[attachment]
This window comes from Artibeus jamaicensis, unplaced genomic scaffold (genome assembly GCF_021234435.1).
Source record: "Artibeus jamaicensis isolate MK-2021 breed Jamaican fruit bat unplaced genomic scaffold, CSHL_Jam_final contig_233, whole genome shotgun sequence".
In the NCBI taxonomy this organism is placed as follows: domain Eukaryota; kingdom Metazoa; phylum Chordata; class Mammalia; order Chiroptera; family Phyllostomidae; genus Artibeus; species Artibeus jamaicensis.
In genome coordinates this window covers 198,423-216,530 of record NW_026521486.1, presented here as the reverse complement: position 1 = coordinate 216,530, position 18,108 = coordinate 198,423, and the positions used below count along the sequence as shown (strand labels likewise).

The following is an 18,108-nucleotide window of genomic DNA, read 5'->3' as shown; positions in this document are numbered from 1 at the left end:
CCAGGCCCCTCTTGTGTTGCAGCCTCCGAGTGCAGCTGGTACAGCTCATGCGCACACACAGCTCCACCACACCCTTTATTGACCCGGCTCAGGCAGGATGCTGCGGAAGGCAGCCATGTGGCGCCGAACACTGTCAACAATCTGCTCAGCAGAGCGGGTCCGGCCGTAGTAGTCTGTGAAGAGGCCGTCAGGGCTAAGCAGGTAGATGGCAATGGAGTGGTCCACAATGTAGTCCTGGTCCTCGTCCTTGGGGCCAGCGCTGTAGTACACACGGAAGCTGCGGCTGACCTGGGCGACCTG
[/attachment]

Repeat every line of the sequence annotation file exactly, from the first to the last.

This window comes from Artibeus jamaicensis, unplaced genomic scaffold (genome assembly GCF_021234435.1).
Source record: "Artibeus jamaicensis isolate MK-2021 breed Jamaican fruit bat unplaced genomic scaffold, CSHL_Jam_final contig_233, whole genome shotgun sequence".
In the NCBI taxonomy this organism is placed as follows: domain Eukaryota; kingdom Metazoa; phylum Chordata; class Mammalia; order Chiroptera; family Phyllostomidae; genus Artibeus; species Artibeus jamaicensis.
In genome coordinates this window covers 198,423-216,530 of record NW_026521486.1, presented here as the reverse complement: position 1 = coordinate 216,530, position 18,108 = coordinate 198,423, and the positions used below count along the sequence as shown (strand labels likewise).

The following is an 18,108-nucleotide window of genomic DNA, read 5'->3' as shown; positions in this document are numbered from 1 at the left end:
CCAGGCCCCTCTTGTGTTGCAGCCTCCGAGTGCAGCTGGTACAGCTCATGCGCACACACAGCTCCACCACACCCTTTATTGACCCGGCTCAGGCAGGATGCTGCGGAAGGCAGCCATGTGGCGCCGAACACTGTCAACAATCTGCTCAGCAGAGCGGGTCCGGCCGTAGTAGTCTGTGAAGAGGCCGTCAGGGCTAAGCAGGTAGATGGCAATGGAGTGGTCCACAATGTAGTCCTGGTCCTCGTCCTTGGGGCCAGCGCTGTAGTACACACGGAAGCTGCGGCTGACCTGGGCGACCTG